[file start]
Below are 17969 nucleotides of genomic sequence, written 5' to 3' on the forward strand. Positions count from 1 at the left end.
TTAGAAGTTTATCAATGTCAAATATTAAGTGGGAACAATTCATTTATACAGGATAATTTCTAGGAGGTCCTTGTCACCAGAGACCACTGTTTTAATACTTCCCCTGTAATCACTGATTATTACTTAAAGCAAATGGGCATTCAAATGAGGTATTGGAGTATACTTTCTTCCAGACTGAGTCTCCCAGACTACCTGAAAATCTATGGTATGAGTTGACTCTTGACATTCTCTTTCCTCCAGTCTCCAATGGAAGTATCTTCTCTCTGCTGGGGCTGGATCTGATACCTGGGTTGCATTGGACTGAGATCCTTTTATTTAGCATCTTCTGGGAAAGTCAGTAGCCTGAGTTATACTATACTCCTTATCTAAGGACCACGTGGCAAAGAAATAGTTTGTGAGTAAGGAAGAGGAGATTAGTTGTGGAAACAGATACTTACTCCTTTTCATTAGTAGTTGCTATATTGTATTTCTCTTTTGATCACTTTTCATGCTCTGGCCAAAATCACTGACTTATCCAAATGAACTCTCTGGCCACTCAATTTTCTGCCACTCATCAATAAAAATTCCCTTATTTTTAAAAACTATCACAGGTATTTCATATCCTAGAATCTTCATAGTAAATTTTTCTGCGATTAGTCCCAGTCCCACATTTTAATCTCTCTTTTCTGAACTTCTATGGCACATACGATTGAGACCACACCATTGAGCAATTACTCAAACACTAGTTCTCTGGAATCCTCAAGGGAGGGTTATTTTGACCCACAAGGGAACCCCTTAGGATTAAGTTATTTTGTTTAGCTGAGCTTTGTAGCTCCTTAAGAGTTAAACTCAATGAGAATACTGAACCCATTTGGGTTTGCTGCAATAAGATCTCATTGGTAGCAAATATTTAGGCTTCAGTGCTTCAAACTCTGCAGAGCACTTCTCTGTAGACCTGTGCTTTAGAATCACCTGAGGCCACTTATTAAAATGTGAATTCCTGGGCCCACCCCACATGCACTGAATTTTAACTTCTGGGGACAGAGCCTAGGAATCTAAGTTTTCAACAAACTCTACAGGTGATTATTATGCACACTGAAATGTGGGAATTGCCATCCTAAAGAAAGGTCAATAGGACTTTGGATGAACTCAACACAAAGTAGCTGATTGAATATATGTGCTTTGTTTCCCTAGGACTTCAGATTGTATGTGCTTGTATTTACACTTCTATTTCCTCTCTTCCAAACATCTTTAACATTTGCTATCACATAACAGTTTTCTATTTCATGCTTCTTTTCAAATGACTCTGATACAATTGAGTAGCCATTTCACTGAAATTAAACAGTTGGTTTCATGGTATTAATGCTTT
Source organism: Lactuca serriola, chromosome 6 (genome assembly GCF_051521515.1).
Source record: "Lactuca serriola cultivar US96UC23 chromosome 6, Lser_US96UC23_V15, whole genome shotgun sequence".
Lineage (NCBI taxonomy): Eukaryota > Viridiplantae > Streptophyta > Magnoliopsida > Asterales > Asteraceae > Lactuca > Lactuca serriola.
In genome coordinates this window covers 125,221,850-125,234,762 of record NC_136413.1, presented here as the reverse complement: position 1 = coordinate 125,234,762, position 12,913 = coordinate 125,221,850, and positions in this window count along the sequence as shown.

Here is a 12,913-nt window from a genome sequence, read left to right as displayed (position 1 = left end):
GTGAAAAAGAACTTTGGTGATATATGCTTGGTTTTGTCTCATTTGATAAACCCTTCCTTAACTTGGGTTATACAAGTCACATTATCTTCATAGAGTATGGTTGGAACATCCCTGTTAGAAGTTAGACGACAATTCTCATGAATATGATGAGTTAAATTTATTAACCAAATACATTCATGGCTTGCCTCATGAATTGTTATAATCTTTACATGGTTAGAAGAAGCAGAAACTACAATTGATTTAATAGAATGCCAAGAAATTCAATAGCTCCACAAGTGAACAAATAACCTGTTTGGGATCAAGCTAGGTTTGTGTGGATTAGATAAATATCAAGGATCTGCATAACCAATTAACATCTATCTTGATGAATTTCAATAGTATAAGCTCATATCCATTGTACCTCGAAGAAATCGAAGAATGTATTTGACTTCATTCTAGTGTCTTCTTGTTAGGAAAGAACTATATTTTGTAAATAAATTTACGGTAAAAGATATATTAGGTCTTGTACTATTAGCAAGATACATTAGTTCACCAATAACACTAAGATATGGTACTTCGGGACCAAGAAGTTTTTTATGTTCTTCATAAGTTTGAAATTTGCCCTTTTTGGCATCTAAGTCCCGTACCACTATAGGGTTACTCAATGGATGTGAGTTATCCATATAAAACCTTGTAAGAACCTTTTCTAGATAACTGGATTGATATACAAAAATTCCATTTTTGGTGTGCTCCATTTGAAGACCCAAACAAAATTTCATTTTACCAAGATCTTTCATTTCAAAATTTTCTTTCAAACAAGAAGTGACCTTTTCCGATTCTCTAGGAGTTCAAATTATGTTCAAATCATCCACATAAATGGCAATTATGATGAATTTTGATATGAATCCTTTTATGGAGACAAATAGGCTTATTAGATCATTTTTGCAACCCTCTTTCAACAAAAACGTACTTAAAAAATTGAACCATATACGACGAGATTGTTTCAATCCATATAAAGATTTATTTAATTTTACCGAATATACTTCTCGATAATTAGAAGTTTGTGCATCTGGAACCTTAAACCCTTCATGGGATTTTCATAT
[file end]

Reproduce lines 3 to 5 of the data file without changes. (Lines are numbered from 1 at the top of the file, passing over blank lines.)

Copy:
Source organism: Lactuca serriola, chromosome 6 (genome assembly GCF_051521515.1).
Source record: "Lactuca serriola cultivar US96UC23 chromosome 6, Lser_US96UC23_V15, whole genome shotgun sequence".
Lineage (NCBI taxonomy): Eukaryota > Viridiplantae > Streptophyta > Magnoliopsida > Asterales > Asteraceae > Lactuca > Lactuca serriola.